DES MOINES, Iowa — Parents picking up their kids from class on Wednesday reflect on the events that just occurred the day before, and the lack of notification from the district.

“I really found out in the news like other parents what happened,” said Musau Nyindu, a Brody Middle School Parent. “They sent me an email, which I didn’t get right away and ended up in my spam.”

Nyindu was frustrated that she found out a 13-year-old with a firearm and drugs was taken into police custody inside Brody Middle School and there was not a more serious alert.

“I wish they could have sent text messages because all of us have cell phones and we check our messages often, so I wish I learned about it right away,” said Nyindu.

Another parent learned about what happened through her son when she picked him up.

“I wish I would have gotten more details to what exactly happened,” said Tiesha Conley, a Brody Middle School Parent. Conley is also a staff member at another DMPS building so the district shared some details during the day with staff but not all.

“When my son got out of school, you know, he just told me to the extent what exactly happened, the charges brought against the boy,” said Conley.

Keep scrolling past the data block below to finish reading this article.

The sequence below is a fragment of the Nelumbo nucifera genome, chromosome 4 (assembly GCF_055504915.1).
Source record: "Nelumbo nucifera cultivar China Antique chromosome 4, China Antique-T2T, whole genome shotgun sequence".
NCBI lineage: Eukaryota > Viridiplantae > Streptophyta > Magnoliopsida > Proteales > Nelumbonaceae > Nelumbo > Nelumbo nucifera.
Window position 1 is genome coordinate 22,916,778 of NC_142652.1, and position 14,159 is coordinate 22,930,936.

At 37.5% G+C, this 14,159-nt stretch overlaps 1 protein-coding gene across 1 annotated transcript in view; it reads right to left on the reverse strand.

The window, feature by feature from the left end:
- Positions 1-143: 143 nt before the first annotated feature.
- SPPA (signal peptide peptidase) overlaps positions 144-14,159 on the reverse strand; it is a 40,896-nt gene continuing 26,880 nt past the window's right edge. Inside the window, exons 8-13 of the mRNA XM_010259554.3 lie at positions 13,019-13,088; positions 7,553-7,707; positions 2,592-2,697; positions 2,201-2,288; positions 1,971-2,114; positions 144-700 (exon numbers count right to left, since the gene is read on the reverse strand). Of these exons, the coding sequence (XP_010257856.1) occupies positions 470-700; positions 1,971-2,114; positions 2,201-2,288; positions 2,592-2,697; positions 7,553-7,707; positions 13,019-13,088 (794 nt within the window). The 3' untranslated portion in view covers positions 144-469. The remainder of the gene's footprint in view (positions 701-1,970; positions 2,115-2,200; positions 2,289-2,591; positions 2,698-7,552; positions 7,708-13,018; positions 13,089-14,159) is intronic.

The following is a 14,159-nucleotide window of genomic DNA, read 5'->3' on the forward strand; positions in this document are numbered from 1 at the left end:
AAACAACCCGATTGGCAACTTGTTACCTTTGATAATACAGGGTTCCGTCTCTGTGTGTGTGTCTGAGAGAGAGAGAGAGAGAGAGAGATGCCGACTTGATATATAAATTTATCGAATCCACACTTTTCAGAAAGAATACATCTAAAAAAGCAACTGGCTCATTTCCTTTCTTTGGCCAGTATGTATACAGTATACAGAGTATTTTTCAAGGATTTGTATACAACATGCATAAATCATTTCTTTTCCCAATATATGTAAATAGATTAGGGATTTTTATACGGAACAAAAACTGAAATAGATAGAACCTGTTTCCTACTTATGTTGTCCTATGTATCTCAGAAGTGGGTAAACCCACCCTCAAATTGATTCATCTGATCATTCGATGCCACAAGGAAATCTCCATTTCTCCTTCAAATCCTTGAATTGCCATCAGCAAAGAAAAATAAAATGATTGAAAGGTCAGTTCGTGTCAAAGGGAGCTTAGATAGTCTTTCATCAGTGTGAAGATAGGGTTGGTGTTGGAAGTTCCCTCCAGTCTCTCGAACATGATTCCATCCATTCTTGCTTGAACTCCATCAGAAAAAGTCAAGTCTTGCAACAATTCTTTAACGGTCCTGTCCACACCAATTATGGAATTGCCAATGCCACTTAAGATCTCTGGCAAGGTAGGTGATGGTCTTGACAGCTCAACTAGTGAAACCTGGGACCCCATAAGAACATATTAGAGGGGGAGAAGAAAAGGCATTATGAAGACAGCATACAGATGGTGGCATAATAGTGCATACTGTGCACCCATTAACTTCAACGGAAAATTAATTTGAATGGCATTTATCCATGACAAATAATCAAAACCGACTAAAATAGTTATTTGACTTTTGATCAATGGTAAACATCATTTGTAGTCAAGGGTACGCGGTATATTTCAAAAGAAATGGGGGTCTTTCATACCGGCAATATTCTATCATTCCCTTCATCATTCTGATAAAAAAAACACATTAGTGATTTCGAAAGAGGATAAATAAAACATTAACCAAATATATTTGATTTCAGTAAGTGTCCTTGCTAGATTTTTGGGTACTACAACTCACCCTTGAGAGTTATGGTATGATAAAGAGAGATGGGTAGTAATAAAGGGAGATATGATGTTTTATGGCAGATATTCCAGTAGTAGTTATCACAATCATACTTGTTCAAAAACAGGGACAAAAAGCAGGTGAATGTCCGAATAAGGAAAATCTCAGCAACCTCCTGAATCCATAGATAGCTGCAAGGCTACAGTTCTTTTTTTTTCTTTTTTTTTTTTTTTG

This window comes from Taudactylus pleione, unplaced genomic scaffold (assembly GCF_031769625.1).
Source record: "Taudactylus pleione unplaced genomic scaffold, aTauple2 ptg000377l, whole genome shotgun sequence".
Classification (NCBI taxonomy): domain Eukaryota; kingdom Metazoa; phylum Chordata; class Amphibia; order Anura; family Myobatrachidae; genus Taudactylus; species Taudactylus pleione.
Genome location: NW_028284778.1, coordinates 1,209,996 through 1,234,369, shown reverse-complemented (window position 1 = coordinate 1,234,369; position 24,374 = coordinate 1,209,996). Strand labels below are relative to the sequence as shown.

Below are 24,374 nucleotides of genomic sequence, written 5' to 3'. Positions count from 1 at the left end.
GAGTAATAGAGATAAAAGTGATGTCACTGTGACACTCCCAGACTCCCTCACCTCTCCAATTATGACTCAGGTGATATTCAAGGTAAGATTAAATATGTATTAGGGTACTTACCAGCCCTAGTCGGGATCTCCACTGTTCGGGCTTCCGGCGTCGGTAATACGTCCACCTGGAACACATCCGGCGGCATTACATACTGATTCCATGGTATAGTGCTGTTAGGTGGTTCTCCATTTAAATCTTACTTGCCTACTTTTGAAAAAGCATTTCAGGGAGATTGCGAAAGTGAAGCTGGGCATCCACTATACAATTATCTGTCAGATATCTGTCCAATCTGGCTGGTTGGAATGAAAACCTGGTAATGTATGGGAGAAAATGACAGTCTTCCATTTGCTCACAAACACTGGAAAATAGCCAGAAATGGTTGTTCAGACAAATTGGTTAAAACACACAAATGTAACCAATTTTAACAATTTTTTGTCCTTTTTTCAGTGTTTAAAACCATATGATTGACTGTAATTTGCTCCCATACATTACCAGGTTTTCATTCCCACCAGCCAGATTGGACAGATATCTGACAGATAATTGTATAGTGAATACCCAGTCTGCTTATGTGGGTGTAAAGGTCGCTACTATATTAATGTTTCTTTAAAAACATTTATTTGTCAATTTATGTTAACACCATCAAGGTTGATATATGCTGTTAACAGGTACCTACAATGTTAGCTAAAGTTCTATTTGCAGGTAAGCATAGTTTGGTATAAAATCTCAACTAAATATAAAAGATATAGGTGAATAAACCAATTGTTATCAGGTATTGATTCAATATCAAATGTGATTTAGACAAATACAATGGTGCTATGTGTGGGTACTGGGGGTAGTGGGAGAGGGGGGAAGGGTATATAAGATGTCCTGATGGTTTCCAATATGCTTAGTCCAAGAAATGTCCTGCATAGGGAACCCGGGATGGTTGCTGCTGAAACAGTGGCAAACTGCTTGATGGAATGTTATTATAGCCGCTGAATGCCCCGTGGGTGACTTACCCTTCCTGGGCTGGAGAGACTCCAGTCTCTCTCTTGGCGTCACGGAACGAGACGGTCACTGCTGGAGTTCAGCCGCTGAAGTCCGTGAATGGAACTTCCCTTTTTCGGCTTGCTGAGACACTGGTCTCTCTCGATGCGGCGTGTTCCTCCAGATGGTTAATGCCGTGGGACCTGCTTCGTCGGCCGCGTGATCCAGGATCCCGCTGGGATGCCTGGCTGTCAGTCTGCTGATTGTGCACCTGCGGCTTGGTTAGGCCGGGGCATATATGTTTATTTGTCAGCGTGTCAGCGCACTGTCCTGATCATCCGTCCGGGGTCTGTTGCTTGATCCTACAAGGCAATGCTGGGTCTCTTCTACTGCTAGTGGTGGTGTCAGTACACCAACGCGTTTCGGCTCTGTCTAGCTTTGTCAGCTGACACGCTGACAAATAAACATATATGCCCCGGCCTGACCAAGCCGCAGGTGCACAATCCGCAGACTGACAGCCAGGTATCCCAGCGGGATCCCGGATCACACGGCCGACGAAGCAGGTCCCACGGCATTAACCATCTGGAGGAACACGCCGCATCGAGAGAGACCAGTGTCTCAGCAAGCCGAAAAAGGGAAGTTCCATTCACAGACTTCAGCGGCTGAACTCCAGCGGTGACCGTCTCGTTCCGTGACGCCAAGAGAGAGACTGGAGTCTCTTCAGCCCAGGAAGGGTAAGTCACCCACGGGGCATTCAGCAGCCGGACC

Des Moines Police told WHO 13 that officers went to arrest the teen with a warrant at Brody Middle School on Nov. 22. The warrant stems from a Nov. 20 incident where the boy had allegedly shot another juvenile in an attempted robbery and was charged with attempted murder.

Police said that on Nov. 22, Brody Middle School staff put the officers in a conference room and tried to retrieve the wanted teen from class. The staff came back saying that he would not comply, and it was during that time the 13-year-old was somehow aware of police presence and ran out of the building via an emergency exit. The teen got away and the staff was informed to call police if he came back on the property. On December 6 the teen boy returned with a firearm.

“How did he get in the building? Just, I wanna know what really happened, said Nyindu.

“I heard the boy was on suspension, so if he was on suspension then how did he get into school with a gun as well, you know,” said Conley. “Just things like that. They should probably put metal detectors in these schools. That’s what they need.”